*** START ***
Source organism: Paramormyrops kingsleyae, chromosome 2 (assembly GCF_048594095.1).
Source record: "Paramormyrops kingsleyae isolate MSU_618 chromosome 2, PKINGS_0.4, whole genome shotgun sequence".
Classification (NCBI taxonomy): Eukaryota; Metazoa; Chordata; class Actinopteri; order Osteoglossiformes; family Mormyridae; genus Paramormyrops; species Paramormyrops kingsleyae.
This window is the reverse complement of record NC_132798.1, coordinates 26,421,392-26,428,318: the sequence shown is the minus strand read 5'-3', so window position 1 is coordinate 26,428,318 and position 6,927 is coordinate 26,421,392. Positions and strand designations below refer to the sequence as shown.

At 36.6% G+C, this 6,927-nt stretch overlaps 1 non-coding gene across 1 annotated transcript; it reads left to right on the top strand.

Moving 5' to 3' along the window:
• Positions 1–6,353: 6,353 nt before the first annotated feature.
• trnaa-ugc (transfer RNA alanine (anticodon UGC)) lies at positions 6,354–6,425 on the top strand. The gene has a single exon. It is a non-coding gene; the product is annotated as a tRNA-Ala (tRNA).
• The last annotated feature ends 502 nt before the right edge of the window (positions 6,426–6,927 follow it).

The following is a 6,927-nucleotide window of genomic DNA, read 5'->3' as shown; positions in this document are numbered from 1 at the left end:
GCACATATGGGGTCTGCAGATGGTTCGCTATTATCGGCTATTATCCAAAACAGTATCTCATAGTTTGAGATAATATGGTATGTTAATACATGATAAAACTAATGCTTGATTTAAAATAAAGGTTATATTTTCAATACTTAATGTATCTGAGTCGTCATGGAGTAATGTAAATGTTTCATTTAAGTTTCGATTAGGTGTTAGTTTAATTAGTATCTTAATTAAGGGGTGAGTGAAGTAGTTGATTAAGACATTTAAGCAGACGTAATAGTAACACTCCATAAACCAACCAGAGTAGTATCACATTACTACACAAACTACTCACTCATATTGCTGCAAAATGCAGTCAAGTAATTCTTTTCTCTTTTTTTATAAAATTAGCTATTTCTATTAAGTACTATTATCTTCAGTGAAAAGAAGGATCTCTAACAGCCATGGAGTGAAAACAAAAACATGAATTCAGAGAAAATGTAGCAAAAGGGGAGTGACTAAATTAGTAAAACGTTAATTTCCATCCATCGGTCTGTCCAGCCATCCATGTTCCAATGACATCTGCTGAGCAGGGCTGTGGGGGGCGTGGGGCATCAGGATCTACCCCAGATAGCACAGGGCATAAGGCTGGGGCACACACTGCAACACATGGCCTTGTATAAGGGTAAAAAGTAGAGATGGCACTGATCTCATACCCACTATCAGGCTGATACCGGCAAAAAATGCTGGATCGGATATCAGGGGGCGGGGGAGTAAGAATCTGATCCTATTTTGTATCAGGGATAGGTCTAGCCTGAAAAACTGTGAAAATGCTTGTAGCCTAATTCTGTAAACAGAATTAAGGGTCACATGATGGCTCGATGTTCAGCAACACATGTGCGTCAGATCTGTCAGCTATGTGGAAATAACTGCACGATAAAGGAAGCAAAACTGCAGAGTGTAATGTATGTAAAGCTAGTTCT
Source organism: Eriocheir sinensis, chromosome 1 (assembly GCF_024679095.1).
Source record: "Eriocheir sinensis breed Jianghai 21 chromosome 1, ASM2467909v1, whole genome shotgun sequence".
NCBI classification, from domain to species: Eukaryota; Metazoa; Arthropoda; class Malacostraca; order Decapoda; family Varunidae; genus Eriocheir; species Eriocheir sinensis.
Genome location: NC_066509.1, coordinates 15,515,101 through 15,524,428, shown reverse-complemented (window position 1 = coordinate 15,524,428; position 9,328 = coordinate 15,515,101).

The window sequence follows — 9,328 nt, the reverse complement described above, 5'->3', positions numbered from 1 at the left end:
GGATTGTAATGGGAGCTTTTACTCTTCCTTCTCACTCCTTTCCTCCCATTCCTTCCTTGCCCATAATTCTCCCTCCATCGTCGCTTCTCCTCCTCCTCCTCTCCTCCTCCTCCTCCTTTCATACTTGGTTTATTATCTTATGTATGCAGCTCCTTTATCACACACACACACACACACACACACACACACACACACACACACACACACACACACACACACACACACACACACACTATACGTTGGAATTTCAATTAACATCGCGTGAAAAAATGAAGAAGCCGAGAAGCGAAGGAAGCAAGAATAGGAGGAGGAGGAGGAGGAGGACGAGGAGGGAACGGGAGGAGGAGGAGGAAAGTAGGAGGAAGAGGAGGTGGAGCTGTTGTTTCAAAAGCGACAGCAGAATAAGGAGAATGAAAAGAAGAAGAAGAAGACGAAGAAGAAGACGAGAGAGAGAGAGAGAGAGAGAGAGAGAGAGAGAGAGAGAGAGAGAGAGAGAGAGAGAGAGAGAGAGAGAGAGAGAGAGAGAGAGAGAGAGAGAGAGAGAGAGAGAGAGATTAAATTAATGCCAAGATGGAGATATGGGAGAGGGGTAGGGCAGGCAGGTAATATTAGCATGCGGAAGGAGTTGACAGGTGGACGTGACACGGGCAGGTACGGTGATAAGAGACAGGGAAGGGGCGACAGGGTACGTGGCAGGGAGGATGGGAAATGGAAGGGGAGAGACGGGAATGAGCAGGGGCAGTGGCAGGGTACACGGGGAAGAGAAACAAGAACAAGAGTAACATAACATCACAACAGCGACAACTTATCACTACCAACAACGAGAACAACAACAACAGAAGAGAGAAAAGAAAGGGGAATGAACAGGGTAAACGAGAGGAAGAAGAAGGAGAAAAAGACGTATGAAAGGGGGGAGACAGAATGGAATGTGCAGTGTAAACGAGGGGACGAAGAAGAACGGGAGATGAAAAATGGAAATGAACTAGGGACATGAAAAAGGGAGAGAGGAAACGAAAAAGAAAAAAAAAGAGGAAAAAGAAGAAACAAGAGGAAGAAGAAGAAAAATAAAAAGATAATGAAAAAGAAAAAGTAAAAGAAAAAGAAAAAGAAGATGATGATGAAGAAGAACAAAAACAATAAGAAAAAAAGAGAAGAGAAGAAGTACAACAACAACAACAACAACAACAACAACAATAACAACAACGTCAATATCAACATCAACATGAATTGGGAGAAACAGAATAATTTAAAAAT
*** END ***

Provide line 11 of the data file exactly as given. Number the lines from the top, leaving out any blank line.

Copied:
GCACATATGGGGTCTGCAGATGGTTCGCTATTATCGGCTATTATCCAAAACAGTATCTCATAGTTTGAGATAATATGGTATGTTAATACATGATAAAACTAATGCTTGATTTAAAATAAAGGTTATATTTTCAATACTTAATGTATCTGAGTCGTCATGGAGTAATGTAAATGTTTCATTTAAGTTTCGATTAGGTGTTAGTTTAATTAGTATCTTAATTAAGGGGTGAGTGAAGTAGTTGATTAAGACATTTAAGCAGACGTAATAGTAACACTCCATAAACCAACCAGAGTAGTATCACATTACTACACAAACTACTCACTCATATTGCTGCAAAATGCAGTCAAGTAATTCTTTTCTCTTTTTTTATAAAATTAGCTATTTCTATTAAGTACTATTATCTTCAGTGAAAAGAAGGATCTCTAACAGCCATGGAGTGAAAACAAAAACATGAATTCAGAGAAAATGTAGCAAAAGGGGAGTGACTAAATTAGTAAAACGTTAATTTCCATCCATCGGTCTGTCCAGCCATCCATGTTCCAATGACATCTGCTGAGCAGGGCTGTGGGGGGCGTGGGGCATCAGGATCTACCCCAGATAGCACAGGGCATAAGGCTGGGGCACACACTGCAACACATGGCCTTGTATAAGGGTAAAAAGTAGAGATGGCACTGATCTCATACCCACTATCAGGCTGATACCGGCAAAAAATGCTGGATCGGATATCAGGGGGCGGGGGAGTAAGAATCTGATCCTATTTTGTATCAGGGATAGGTCTAGCCTGAAAAACTGTGAAAATGCTTGTAGCCTAATTCTGTAAACAGAATTAAGGGTCACATGATGGCTCGATGTTCAGCAACACATGTGCGTCAGATCTGTCAGCTATGTGGAAATAACTGCACGATAAAGGAAGCAAAACTGCAGAGTGTAATGTATGTAAAGCTAGTTCT